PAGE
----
Risky Business: Leaks Suggest U.S., European Firms Working With Blacklisted Terrorist Iranian Airline

(New York, N.Y.) — Iranian activist hackers affiliated with Cyber Shafarat in January published emails and documentation it obtained suggesting that U.S. and European businesses were engaged in business practices with the Iranian regime’s blacklisted terrorist airline, Mahan Air, which is banned from landing in all of mainland Europe. In response, United Against Nuclear Iran (UANI) began an investigation into the veracity of these claims by contacting company leaders in February and expressing its concerns regarding the charges that the businesses may have been engaged with Mahan Air in violation of U.S. sanctions. 

Despite the clear financial and reputational risk of engaging with Iran, not all the firms readily distanced themselves from the allegations.

Padlong It Ltd., based in London, confirmed to UANI that it had separated itself entirely from engagement with Mahan Air in July 2021, less than one year ago. Officials with Fly Montenegro also confirmed that it had ended its cooperation with Mahan Air but did not specify a date. However, efforts to ascertain the validity of Cyber Sharafat’s claims against Spain’s First Flight, Germany’s L&H Trading GmbH and ETSVerification, and BluJay GmbH – recently acquired by Texas-based E2open Parent Holdings, Inc. –have proven unsuccessful. Questions surrounding Mahan Air’s apparent ties to these entities – past and present – remain open. 

In particular, UANI’s letter to E2open Parent Holdings, Inc., a New York Stock Exchange-listed (NYSE: ETWO) leading network-based provider of a cloud-based, mission-critical, end-to-end supply chain management platform demands a proper response. Documents published by Cyber Sharafat indicate that the company’s wholly owned subsidiary, BluJay Solutions GmbH (BluJay), acquired in September 2021 for $1.7 billion, provided or continues to provide the Customs Relationship Management (CRM) software for Mahan Air. Filings with the U.S. Securities and Exchange Commission do not reference BluJay’s potential ties to Mahan Air as a risk factor for investors.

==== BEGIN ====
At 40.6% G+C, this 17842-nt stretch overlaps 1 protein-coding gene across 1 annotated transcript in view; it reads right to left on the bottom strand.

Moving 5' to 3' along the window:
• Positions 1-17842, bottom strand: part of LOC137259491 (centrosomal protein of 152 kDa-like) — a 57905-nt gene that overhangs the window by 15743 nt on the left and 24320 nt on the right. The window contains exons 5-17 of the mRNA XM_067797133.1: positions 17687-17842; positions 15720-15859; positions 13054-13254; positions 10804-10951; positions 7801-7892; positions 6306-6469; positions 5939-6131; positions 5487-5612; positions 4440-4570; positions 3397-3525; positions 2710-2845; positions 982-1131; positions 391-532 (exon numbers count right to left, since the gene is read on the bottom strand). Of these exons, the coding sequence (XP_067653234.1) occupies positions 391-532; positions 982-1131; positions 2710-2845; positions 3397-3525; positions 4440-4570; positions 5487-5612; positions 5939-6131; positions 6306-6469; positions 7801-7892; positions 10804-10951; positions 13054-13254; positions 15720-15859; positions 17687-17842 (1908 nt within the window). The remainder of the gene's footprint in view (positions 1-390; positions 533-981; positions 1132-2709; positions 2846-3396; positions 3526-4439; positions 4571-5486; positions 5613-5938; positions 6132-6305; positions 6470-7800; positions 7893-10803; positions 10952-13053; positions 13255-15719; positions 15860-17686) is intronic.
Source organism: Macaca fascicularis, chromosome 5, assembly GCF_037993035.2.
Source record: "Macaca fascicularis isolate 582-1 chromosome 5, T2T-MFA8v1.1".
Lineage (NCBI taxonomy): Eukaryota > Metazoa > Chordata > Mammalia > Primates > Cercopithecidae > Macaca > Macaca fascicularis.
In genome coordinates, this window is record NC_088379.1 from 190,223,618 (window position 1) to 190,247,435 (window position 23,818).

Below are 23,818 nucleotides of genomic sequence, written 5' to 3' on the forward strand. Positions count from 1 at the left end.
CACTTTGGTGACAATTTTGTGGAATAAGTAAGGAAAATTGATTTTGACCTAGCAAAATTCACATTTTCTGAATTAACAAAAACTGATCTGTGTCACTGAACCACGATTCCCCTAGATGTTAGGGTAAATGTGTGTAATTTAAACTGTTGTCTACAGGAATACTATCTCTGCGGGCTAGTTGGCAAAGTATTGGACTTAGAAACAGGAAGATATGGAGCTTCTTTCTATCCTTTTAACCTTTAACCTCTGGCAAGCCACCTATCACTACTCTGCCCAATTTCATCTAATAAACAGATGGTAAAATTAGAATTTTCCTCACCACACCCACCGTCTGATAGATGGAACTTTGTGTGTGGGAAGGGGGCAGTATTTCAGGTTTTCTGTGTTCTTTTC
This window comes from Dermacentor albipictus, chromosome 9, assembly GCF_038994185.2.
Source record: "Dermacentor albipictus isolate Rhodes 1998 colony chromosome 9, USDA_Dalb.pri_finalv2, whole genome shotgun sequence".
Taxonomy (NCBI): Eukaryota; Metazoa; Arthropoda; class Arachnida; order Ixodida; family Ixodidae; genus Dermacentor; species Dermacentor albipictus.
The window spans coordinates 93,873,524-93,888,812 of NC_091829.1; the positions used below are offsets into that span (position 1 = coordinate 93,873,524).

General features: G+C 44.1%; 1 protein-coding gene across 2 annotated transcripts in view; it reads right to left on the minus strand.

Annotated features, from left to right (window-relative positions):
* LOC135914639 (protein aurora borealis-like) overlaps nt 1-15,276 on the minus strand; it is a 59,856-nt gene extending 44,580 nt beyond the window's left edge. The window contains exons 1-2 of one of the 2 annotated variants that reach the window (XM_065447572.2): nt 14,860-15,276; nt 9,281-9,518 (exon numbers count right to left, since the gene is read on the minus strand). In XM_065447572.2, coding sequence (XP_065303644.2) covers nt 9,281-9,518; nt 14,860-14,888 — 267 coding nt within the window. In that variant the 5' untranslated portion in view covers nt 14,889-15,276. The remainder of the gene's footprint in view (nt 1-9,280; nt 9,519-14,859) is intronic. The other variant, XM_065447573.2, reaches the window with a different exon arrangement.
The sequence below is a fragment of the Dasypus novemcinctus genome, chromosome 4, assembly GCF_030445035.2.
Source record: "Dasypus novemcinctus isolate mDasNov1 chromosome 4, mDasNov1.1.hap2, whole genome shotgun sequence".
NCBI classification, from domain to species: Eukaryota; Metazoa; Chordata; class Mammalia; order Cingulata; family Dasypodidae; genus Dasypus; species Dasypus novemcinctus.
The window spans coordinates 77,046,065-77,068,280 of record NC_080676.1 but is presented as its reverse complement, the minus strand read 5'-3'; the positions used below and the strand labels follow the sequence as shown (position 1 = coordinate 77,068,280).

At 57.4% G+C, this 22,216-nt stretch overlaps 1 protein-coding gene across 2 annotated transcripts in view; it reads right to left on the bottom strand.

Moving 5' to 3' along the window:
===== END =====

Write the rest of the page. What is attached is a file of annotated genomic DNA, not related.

“The severity of the claims made against companies allegedly supporting or engaging in business with Mahan Air warrants a clear and prompt response, and it is troubling that a majority of those accused of illicit business practices have thus far declined to set the record straight,” said UANI research director Daniel Roth. “Iran’s economy is opaque and dominated by front companies controlled by a terrorist organization. But there is nothing opaque about Mahan Air. It flies terrorists to and from Iran and Syria. It transports fighters, weapons and goods for Hezbollah. And it – as well as multiple companies that provide it support – are under U.S. and European sanctions. In 2020, the U.S. Treasury confirmed‘The United States will continue to take action against those supporting this airline.’” 

Mahan Air was first sanctioned in the U.S. in 2011 by the Obama Administration, which recognized the strong ties between Mahan Air and the Islamic Revolutionary Guards Corps-Qods Force (“IRGC-QF”), a sanctioned Foreign Terrorist Organization (“FTO”). As recently as April 7, 2022, Chairman of the Joint Chiefs of Staff Gen. Mark Milley described the IRGC-QF as a “terrorist organization”. 

To read UANI’s resource Iran’s Misuse of Civilian Aircraft, please click here.